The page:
David Bourget (Western Ontario)
David Chalmers (ANU, NYU)
Rafael De Clercq
Jack Alan Reynolds
Learn more about PhilPapers
The invention of each new communications technology has brought new opportunities for understanding the self by blending our vague, diffuse notions of self over time with our notion of self as a user of the technology. These technologies include semaphore signaling systems, signed language, telegraphy, personal letter writing, telephony, radio, television, e-mail, and chat rooms. We know our technologies better than we know ourselves. Our communications technologies are designed to operate at human scale and are therefore at the center of what we know best. Accordingly, we think of ourselves in terms of them, by blending our general concept of ourselves with our understanding of how the communications technology works.
|Keywords||No keywords specified (fix it)|
|Categories||categorize this paper)|
Setup an account with your affiliations in order to access resources via your University's proxy server
Configure custom proxy (use this if your affiliation does not provide a proxy)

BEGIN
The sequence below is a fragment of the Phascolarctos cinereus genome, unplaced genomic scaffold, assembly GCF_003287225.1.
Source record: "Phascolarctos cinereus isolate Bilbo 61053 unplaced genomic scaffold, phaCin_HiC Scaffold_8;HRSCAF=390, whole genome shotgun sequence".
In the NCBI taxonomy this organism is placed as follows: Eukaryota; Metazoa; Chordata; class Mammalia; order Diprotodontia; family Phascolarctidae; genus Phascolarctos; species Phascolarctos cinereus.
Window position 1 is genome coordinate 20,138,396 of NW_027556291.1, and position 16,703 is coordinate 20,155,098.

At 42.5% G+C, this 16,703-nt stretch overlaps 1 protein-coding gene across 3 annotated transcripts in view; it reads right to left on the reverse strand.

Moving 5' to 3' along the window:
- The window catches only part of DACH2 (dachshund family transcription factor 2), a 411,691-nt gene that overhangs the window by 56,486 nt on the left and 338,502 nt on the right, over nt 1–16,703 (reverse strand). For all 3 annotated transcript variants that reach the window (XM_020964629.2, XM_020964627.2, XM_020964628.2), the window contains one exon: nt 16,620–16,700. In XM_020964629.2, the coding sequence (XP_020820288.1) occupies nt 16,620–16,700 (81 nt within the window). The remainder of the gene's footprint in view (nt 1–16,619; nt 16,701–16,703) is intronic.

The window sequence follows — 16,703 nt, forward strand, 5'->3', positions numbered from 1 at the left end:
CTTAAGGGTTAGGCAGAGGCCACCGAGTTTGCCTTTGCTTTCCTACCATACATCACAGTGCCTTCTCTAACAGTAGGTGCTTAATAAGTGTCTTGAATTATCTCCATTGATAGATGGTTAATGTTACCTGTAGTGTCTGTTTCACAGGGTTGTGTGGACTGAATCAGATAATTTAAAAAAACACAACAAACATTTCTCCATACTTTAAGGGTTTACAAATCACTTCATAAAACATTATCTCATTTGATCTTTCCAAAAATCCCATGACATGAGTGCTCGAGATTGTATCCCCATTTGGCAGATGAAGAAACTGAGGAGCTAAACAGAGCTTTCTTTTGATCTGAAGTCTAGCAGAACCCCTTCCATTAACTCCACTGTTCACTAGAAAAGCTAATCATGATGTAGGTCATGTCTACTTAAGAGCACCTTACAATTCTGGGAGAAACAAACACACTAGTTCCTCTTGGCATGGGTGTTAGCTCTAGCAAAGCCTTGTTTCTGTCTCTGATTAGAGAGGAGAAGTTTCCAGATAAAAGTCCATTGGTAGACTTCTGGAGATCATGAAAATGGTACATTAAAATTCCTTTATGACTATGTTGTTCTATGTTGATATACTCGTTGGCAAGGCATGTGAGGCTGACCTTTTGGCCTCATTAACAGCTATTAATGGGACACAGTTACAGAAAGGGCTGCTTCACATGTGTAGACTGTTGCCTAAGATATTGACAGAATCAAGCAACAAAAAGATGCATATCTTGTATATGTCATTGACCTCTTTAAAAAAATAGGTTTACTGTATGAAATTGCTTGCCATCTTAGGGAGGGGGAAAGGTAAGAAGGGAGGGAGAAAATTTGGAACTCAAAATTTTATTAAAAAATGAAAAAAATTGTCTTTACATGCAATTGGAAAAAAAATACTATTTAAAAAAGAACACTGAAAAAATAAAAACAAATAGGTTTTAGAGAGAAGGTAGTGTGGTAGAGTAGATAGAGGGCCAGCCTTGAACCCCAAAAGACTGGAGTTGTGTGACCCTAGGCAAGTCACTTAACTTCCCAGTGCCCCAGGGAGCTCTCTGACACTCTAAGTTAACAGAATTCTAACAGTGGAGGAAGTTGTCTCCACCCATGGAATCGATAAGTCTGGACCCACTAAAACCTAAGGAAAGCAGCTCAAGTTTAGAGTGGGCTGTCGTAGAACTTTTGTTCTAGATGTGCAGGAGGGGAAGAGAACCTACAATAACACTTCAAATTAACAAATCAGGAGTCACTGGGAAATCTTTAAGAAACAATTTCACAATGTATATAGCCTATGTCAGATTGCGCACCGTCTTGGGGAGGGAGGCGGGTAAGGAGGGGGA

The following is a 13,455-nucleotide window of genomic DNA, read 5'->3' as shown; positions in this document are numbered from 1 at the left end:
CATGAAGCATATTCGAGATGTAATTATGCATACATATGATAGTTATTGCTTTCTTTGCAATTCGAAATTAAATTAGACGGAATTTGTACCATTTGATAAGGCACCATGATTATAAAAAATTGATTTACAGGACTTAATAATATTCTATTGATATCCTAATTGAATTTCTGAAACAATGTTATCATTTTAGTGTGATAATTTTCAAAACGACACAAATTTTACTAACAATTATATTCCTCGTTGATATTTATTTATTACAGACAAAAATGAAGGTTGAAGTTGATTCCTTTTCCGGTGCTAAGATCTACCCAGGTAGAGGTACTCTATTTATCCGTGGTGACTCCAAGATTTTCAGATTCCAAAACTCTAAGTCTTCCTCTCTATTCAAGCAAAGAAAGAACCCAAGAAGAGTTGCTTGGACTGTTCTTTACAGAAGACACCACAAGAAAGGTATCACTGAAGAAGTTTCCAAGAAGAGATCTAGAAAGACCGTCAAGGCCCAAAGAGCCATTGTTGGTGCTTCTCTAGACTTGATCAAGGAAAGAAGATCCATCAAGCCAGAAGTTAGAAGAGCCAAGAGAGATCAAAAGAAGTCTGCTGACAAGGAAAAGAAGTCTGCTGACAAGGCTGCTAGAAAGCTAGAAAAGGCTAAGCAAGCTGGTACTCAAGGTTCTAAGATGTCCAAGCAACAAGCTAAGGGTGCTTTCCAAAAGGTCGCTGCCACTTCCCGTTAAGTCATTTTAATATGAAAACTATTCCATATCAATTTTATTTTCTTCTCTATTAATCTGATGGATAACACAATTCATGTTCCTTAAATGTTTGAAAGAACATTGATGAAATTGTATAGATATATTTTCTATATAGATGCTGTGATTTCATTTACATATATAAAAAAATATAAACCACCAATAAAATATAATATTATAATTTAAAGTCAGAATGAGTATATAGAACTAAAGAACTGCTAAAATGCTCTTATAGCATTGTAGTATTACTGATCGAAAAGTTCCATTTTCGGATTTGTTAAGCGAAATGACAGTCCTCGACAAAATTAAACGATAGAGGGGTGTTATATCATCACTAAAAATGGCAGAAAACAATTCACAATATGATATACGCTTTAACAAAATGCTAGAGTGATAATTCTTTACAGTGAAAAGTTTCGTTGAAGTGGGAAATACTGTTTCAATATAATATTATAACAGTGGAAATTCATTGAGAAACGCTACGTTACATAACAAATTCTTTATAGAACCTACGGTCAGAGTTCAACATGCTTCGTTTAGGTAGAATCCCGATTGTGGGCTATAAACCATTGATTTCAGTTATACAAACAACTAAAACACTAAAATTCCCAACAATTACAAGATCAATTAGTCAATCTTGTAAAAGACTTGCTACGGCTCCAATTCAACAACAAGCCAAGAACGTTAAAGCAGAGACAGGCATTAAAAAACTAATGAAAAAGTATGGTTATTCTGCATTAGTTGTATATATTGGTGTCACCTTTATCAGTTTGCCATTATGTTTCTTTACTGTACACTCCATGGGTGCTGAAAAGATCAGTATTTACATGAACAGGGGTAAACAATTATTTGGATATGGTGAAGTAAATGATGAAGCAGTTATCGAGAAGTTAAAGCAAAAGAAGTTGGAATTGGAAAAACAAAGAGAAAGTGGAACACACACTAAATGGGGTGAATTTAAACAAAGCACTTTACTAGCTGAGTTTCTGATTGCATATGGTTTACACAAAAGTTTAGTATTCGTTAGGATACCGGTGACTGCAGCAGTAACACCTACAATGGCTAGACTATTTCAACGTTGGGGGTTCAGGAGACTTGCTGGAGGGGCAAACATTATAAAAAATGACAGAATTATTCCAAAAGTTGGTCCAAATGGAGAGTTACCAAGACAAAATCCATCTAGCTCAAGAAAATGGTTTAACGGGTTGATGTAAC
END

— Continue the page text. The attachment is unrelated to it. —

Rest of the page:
|Through your library||
References found in this work BETA
No references found.
Citations of this work BETA
No citations found.
Similar books and articles
Peter-Paul Verbeek (2009). Ambient Intelligence and Persuasive Technology: The Blurring Boundaries Between Human and Technology. [REVIEW] NanoEthics 3 (3):231-242.
Adam S. Plotkin (1996). The First Amendment and Democracy: The Challenge of New Technology. Journal of Mass Media Ethics 11 (4):236 – 245.
Karen Kastenhofer (2010). Do We Need a Specific Kind of Technoscience Assessment? Taking the Convergence of Science and Technology Seriously. Poiesis and Praxis 7 (1-2):37-54.
D. Kellner (1999). Virilio, War and Technology: Some Critical Reflections. Theory, Culture and Society 16 (5-6):103-125.
Added to index2009-01-28
Total downloads11 ( #194,277 of 1,696,514 )
Recent downloads (6 months)1 ( #343,026 of 1,696,514 )
How can I increase my downloads?